The owner wants the glass replaced. Here are some more photos of the window.

Inside:



Right arm (from inside):



Left arm (from inside):



Right arm (from outside):



Left arm (from outside):



Bottom right:



Bottom left:



How do I get this glass fixed? Trying to do as much as we can on our own to keep costs down and avoid service call fees. Thanks.
 
  #7  
Old 06-26-15, 04:59 PM
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I hate to be the bearer of bad news, but these types of windows are a pain to fix. If the hardware is able to come off without breaking then it will be OK. But when their old and rusted they usually break. Not sure where to get replacement clips and hardware. I can't quite tell but is the glass held in place with clips or is it glazed in?
 
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Old 06-26-15, 05:48 PM
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You can unscrew the arms from the sides of the sash, then if I recall, you hold the sash all the way open 90 and tip the right side higher than the left until those pins you circled in red come out of their guides.

I think this window has interior aluminum glazing strips that cover the spring clips which keep the glass pushed out tight against the external glazing. IMO, if you can get the sash out, your best bet would be to take it to a hardware store or glass shop so that they can repair the glass for you. Cut a piece of plywood to stick in the window in the meantime.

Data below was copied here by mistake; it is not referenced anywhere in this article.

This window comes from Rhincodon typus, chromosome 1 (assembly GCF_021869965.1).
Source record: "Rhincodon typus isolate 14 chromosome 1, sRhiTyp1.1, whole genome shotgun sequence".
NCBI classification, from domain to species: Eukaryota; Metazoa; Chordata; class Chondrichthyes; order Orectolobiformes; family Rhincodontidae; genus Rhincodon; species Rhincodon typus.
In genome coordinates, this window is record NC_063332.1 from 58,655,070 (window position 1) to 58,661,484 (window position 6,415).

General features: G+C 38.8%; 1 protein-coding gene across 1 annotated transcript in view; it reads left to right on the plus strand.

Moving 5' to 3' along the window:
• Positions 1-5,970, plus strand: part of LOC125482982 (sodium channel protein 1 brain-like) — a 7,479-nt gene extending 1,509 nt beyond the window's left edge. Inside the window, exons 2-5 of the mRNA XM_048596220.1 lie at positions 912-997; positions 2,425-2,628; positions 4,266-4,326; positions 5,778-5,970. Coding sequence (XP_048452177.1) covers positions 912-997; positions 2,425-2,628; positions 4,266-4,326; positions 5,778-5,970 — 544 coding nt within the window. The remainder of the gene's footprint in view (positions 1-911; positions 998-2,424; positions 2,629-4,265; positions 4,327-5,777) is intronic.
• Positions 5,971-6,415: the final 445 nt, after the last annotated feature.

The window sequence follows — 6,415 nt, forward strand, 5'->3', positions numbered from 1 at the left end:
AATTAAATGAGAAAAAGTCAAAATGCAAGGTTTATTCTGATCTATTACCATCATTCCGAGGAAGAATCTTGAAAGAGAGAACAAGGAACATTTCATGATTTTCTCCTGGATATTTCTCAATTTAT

If it doesn't have aluminum glazing strips, then it is some really hard glazing that is wider than normal and is almost like cement. A real pain in the wazoo to remove, it takes a heat gun and some patience. And there are spring clips embedded in the glazing that you won't want to lose. The spring clips keep the glass tight until the window is glazed- you need both. Either way, if you can take the sash out, take it to a repair shop and they will fix you right up.
 
  #9  
Old 06-26-15, 07:11 PM
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I'm thinking he doesn't even have to unscrew anything. See how the slot in the arm has a larger opening at the top?
 
  #10  
Old 06-26-15, 07:55 PM
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Yeah, Vic maybe you're right... the bottom of the sash may lift up and out of it's pivots by tipping it slightly left and right, then once the bottom is out,tip the bottom of the sash toward you so you can lay the sash parallel with the arms and then as you raise both sash and arms overhead, the sash will slide forward on those arm guides until it stops... at which point they should pop off by slipping that enlarged part of the slot over the slot guide.